Český egyptologický ústav FF UK si Vás dovoluje pozvat na přednášku prof. Evy von Dassow (University of Minneapolis, Dept. of Classical and Near Eastern Studies) nazvanou „From the taḫamunzu to Horemheb: Egypt and Ḫatti in the Age of Akhenaten“ a věnovanou vybraným aspektům egyptsko-chetitských vztahů v závěru 14. stol. př. n. l.
In the mid-14th century, the heretic pharaoh Akhenaten built a new city, Akhetaten, and relocated his administration there. This included Egypt’s foreign office, which handled correspondence with the kingdom’s Levantine vassals as well as its great-power peers, from Babylon to Ḫatti. Since they wrote on clay, a substantial part of Pharaoh’s mail remained to be found when Tell el-Amarna, the site of Akhetaten, was discovered in the modern period. At last, almost two millennia after the invention of writing, the archaeological record had coughed up a corpus of texts yielding direct synchronisms between Egypt and the Near East! If only the Amarna letters bore dates …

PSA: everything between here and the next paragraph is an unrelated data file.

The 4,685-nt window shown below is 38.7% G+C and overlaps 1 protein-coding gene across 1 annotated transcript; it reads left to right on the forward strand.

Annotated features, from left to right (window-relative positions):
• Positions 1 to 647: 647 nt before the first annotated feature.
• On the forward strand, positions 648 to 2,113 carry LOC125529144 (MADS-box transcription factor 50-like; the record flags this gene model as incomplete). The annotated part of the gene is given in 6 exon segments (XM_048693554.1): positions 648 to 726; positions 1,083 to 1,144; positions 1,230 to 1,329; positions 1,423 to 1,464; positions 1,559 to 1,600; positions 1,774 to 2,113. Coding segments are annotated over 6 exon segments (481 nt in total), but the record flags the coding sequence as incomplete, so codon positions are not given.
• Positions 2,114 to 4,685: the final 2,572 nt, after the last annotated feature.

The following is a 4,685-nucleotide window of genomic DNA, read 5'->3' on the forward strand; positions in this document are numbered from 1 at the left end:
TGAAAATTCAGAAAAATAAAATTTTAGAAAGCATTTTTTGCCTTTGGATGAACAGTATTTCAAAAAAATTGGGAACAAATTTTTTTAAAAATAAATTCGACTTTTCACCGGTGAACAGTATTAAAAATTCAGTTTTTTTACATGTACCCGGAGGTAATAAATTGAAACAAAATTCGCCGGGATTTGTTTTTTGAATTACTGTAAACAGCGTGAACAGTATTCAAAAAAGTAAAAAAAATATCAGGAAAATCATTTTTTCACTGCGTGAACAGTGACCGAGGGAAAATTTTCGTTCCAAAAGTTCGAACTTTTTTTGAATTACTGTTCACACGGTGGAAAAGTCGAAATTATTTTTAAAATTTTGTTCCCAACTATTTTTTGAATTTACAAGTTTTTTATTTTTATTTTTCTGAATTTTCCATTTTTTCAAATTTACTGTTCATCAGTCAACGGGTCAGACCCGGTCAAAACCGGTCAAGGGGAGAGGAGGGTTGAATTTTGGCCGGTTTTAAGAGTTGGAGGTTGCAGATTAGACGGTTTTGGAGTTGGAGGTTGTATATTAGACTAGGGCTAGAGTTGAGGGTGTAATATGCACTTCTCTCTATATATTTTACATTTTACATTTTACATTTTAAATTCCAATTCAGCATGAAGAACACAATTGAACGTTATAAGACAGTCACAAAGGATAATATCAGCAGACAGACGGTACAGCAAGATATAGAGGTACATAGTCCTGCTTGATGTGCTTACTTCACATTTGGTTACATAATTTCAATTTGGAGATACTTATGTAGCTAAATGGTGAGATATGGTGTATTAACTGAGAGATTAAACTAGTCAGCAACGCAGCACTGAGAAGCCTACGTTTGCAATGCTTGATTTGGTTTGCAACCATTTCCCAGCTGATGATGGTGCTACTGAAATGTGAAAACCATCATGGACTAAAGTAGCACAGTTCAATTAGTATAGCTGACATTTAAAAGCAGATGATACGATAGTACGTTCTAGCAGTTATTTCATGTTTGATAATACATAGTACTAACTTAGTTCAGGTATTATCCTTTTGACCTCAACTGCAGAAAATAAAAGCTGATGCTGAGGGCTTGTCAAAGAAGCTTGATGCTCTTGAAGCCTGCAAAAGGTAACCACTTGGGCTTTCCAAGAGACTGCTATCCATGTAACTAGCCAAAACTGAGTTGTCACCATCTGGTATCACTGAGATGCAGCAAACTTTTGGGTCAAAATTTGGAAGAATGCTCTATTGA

But they generally don’t, nor do they necessarily name the kings they refer to, and many contemporaneous sources likewise omit the data we want. The abundant Hittite archives notably fail to record chronological information; more disconcertingly, members of the Egyptian royal house began changing their names, and even their gender, as Dynasty 18 petered out. Thus reconstructing the skeleton of history – affixing names to dates and linking them securely to each other – remains a puzzle of interlocking uncertainties. One new piece of that puzzle is a composition being progressively assembled from numerous fragments that recounts interactions between the Hittite king Mursili II and an Egyptian potentate named Armâ, whose identification with Horemheb is virtually compulsory. But does he appear in the Hittite text as general, or as pharaoh? How many years do we scroll back from his altercation with Mursili to reach the reign of Akhenaten? Or to reach the moment when the taḫamunzu, the widowed Egyptian queen, wrote to Suppiluliuma to request one of his sons to be her husband … Whose widow was she?
Our quest to establish such elementary facts keeps foundering, like the inquiry Pirandello portrayed in his play Cosi è, se vi pare, against not merely uncertainty but indeterminacy. This talk explores the pathways along which the evidence leads us.
Přednáška se uskuteční v pátek 9. června od 14:00 v místnosti C419 (Český egyptologický ústav FF UK, Celetná 20, Praha 1, 4. patro).